Try cross cultural mentoring to receive insights into your unconscious biases.

Try cross cultural mentoring to receive insights into your unconscious biases.

The Blackwell Handbook of Mentoring defines cross cultural mentoring as “relationships where mentors and protégés differ on the basis of race, ethnicity, gender, sexual orientation, disability, religion, socio-economic class, or other group memberships.” Note the definition goes beyond race and ethnicity to include other social factors that shape mentors and mentees values, beliefs, and behaviors. This broader, more comprehensive way to define cross-cultural mentoring is the core factor to identify the challenges and opportunities this new scenario presents.

Why is this important? Gaining a clear understanding of the dynamics of cross cultural mentoring provides a layer of information that could enrich the development and launch of mentoring programs and proactively address potential blind spots.

Challenges of Cross Cultural Mentoring 

Any type of mentoring relationship– from peer mentoring to a more formal set up (i.e. experienced and junior individuals)—will encounter the challenges of starting a new relationship. It takes time to develop and cultivate trust. Interactions between mentors and mentees are influenced by underlying biases, assumptions, and beliefs. When you add the element of culture to the mentoring experience, unforeseen challenges could emerge. Two challenges come to mind:

  • If you are looking for an honest cross cultural mentoring relationship, you definitely have to go beyond the food. But going out for a bite is a great way to get the conversation going!

    If you are looking for an honest cross cultural mentoring relationship, you definitely have to go beyond the food. But going out for a bite is a great way to get the conversation going!

    Biases and Assumptions. Research shows that every single individual has unconscious biases. The ability to be biased allows individuals to discern information and make decisions. Biases could jeopardize a cross cultural mentoring relationship when either mentor or mentee make wrong assumptions about each other because of their biases. For example, a mentee could assume that her mentor—because he is older—is less experienced and tech-savvy. A mentor could assume that her mentee is unfamiliar with American popular culture because she was born outside the U.S. Both circumstances could lead to condescending behaviors—also known as micro aggressions. Behaviors based on unfounded biases can take many forms. A senior leader in the financial services industry said when asked about her current mentee, “I don’t see her as Indian because she has no accent.”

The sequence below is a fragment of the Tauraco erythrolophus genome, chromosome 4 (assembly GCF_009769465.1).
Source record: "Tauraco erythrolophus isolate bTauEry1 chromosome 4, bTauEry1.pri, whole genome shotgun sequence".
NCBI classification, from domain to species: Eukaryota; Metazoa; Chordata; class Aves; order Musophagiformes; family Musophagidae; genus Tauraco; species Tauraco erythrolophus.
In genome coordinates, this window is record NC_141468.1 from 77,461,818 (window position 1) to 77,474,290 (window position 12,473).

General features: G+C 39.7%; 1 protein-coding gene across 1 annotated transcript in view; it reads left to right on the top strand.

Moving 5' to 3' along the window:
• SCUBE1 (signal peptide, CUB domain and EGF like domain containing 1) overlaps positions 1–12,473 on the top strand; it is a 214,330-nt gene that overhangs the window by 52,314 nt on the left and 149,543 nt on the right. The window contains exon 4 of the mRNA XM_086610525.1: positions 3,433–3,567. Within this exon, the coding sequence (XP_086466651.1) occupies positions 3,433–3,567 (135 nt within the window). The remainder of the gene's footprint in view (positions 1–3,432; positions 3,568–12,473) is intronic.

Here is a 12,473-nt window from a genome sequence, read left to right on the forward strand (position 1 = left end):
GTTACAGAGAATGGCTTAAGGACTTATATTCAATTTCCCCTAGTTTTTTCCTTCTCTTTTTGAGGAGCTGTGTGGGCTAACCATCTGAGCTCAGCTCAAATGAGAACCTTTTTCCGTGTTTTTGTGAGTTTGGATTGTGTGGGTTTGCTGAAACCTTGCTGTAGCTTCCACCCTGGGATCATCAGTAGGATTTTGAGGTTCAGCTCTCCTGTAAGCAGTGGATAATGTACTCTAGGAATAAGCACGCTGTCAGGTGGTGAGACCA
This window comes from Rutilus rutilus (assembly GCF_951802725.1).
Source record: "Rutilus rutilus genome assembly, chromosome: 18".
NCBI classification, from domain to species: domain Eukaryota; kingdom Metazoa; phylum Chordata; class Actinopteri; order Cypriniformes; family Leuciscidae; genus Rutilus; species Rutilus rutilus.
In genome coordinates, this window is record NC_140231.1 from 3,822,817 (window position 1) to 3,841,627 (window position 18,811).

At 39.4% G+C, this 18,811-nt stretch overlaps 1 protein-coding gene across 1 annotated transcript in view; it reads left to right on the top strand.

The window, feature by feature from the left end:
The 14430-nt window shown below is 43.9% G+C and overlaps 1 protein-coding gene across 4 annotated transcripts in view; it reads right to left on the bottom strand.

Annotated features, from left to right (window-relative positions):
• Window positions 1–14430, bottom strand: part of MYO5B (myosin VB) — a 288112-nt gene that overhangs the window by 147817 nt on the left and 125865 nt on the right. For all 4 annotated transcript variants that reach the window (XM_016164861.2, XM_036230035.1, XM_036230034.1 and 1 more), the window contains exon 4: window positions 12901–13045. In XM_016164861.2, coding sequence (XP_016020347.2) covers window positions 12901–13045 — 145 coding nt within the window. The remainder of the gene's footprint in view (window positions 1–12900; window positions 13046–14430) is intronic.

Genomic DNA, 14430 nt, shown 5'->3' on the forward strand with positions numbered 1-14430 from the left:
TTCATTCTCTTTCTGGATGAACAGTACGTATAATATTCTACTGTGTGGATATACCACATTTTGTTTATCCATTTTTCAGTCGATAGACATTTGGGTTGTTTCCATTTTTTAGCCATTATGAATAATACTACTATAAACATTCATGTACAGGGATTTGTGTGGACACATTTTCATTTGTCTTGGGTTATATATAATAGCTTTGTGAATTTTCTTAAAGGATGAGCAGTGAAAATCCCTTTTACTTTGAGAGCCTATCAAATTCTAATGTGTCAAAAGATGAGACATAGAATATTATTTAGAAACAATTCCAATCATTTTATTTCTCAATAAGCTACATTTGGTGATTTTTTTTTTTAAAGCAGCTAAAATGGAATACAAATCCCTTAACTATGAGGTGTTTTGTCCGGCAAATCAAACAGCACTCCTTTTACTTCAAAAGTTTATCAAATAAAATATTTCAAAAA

• Differences in values, beliefs and expectations. Historically, mentoring programs have relied on matching pairs who are as similar as possible. The logic was that people who are alike (i.e. same race, gender, ethnicity, etc.) would have a higher degree of fit and compatibility. Once pairs are matched, the focus shifts to setting expectations and goals. A mentoring pair that is cross cultural would benefit from taking a step back and learning what expectations and goals look like to each other individually. For example, an expectation is to have an open door policy. The mentee, however, places a high value on formal authority and believes that rank trumps any other directive. Her expectation is that the mentor will initiate communication despite the open door expectation. This could lead to frustration and create an unnecessary distraction if not addressed proactively.

Opportunities of Cross Cultural Mentoring

Ready to move to the next level of your career? Experience what it means to be supported by thousands of professionals like yourself!

Ready to move to the next level of your career? Experience what it means to be supported by thousands of professionals like yourself!

Despite potential challenges presented by a cross cultural mentoring relationship, there are opportunities to consider:

  • Perspective and mindset tune up. Engaging in a cross cultural mentoring relationship provides a rare opportunity to broaden perspectives and mindsets for both parties. The mentee—from the previous example–who identifies herself as Indian but has no accent could leverage that exchange to discuss with her mentor that the lack of accent does not determine her cultural affiliation. The mentor, in turn, has the opportunity to become aware of this bias of assigning an American identity to those with no accent.